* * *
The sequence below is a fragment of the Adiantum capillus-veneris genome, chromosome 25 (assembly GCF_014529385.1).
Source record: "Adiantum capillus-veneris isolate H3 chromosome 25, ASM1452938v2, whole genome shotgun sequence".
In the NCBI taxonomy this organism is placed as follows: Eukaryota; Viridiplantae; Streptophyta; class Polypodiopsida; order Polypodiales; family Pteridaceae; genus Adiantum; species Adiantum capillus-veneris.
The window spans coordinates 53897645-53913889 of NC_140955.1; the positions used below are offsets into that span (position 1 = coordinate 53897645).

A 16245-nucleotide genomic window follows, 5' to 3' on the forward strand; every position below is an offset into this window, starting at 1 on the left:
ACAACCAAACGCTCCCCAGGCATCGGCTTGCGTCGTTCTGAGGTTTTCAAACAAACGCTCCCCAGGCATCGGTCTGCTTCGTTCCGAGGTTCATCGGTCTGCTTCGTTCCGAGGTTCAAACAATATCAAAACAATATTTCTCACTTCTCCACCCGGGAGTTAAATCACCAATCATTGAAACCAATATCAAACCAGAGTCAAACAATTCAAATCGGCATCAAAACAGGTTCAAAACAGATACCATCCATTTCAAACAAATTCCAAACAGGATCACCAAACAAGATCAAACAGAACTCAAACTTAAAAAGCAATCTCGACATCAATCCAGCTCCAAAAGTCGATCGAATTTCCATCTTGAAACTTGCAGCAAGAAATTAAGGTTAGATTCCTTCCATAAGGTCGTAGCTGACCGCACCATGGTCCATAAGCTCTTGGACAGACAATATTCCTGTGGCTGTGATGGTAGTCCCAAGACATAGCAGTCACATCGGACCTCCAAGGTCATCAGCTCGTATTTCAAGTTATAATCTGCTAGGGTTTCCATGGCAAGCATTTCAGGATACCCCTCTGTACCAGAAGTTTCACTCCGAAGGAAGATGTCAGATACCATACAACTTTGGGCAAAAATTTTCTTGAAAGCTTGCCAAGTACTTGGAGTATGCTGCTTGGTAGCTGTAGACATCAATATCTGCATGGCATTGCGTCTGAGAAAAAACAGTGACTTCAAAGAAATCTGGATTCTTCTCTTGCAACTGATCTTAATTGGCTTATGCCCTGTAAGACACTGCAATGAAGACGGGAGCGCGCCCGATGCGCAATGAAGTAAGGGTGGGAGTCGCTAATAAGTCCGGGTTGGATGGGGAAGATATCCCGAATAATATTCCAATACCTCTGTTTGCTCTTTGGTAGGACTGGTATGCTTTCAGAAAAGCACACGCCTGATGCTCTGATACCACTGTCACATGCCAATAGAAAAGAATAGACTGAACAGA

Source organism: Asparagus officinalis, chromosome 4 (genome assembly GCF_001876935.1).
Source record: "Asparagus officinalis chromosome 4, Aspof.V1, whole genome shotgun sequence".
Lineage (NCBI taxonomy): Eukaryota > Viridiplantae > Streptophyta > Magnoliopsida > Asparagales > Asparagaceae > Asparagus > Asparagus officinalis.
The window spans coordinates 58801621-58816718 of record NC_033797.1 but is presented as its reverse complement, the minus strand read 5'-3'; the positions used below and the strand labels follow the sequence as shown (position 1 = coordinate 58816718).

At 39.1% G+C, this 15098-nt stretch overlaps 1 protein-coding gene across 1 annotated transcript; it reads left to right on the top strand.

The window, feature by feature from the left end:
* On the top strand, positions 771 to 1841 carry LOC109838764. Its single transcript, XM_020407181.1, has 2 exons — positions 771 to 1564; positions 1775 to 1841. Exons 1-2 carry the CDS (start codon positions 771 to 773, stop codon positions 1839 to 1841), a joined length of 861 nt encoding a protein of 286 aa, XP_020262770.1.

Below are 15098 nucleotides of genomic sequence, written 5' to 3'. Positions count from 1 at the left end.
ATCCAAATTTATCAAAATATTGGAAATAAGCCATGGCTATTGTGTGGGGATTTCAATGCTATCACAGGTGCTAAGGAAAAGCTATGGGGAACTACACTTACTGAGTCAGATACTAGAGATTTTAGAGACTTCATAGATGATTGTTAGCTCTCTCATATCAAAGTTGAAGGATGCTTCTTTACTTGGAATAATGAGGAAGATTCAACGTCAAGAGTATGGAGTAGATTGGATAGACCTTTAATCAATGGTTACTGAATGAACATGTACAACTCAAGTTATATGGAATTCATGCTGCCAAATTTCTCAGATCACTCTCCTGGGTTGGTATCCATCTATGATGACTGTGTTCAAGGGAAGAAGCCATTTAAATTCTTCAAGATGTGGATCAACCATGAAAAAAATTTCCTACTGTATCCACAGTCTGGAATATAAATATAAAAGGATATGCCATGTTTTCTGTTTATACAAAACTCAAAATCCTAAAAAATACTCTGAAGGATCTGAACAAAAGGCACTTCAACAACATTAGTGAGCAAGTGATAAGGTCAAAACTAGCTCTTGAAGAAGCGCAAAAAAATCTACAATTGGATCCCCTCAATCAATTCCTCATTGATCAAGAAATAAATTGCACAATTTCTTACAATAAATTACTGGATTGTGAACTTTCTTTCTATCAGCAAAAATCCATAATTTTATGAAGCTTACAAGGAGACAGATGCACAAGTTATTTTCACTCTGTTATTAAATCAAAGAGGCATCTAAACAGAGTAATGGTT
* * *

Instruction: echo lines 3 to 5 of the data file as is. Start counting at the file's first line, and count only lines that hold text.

In the NCBI taxonomy this organism is placed as follows: Eukaryota; Viridiplantae; Streptophyta; class Polypodiopsida; order Polypodiales; family Pteridaceae; genus Adiantum; species Adiantum capillus-veneris.
The window spans coordinates 53897645-53913889 of NC_140955.1; the positions used below are offsets into that span (position 1 = coordinate 53897645).

A 16245-nucleotide genomic window follows, 5' to 3' on the forward strand; every position below is an offset into this window, starting at 1 on the left: